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Ahab as the Hero of Moby Dick

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Ahab as the Hero of Moby Dick

One might think it a difficult task to find a tragic hero hidden in the pages of Moby Dick. Yet, there is certainly potential for viewing Ahab as heroic despite unfavorable responses to him by the reader.

In the original formula coming from the Greeks, the tragic hero had to be a high-born individual of elevated status possessed of a fatal flaw which resulted in their downfall. With Othello Shakespeare redefined elevated status to include position alone rather than being linked to societal or birth status. In this way it was possible for Othello as the military leader to be the tragic hero despite being an outsider in the composition of the society. Melville follows this example in Moby-Dick. On board the Pequod, Ahab as the ship's captain assumes the role of king or dictator that gives him the elevated status to fit this traditional view of the hero (Millhauser 76). Melville himself wrote:

Men may seem detestable . . . ; men may have mean and meagre faces; but man, in the ideal, is so noble and so sparkling, such a grand and glowing creature, that over any ignominious blemish in him all his fellows should run to throw their costliest robes . . . . If, then, to meanest mariners, and renegades and castaways, I shall hereafter ascribe high qualities, though dark; weave round them tragic graces; . . . then against all mortal critics bear me out in it, thou just Spirit of Equality, which has spread one royal mantle of humanity over all my kind! . . . . Thou who, in all Thy mighty, earthly marchings, ever cullest Thy selectest champions from the kingly commons; bear me out in it, O God! (444-445)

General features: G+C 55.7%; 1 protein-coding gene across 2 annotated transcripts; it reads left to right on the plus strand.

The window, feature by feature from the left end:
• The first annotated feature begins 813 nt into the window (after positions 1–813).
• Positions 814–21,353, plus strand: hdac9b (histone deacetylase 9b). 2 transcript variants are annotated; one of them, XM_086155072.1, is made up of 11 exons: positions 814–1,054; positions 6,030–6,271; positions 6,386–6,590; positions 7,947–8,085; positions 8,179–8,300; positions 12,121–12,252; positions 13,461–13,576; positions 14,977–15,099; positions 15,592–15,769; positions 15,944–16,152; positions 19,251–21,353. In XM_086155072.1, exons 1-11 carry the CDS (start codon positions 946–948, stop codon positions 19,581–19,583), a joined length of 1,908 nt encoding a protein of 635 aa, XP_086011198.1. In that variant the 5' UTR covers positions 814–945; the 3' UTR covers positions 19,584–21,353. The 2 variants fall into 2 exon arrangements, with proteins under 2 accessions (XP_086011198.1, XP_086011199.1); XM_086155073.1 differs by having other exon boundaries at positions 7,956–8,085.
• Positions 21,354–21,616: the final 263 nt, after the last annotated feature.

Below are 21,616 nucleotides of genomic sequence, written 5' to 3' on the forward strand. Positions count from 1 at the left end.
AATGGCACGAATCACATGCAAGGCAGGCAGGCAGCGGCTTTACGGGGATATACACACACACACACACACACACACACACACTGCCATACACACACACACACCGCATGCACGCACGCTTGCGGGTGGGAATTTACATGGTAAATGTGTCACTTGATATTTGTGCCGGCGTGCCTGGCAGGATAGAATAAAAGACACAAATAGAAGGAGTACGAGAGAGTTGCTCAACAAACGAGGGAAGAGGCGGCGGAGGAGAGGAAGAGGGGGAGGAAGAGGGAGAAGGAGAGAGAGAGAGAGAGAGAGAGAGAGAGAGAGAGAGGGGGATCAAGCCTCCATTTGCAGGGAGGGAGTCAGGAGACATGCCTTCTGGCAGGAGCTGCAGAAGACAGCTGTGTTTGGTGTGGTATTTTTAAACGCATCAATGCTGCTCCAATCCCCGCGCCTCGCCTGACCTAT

Melville takes the traditional heroic view and reinterprets it from the American...

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... halters round their necks; but it is only when caught in the swift, sudden turn of death, that mortals realize the silent, subtle, ever-present perils of life" (Melville 545). With these words, Ahab's fate is linked with a universal fate of mankind. Through this common denominator, Ahab's struggle becomes that of all men everywhere.

In Ahab, Melville developed an unlikely hero. He is not always appealing, but he does seek within his own realm of knowledge and experience to overcome what he perceives as a major evil force. Ultimately, Ahab gives his life in pursuit of a betterment for everyone.

Works Cited

Melville, Herman. Moby-Dick. 8 Classic American Novels. Ed. David Madden. San Diego: Harcourt, 1990.

Millhauser, Milton. "The Form of Moby-Dick." Critics on Melville. Ed. Thomas J. Rountree. Coral Gables: U of Miami P, 1972. 76-80.
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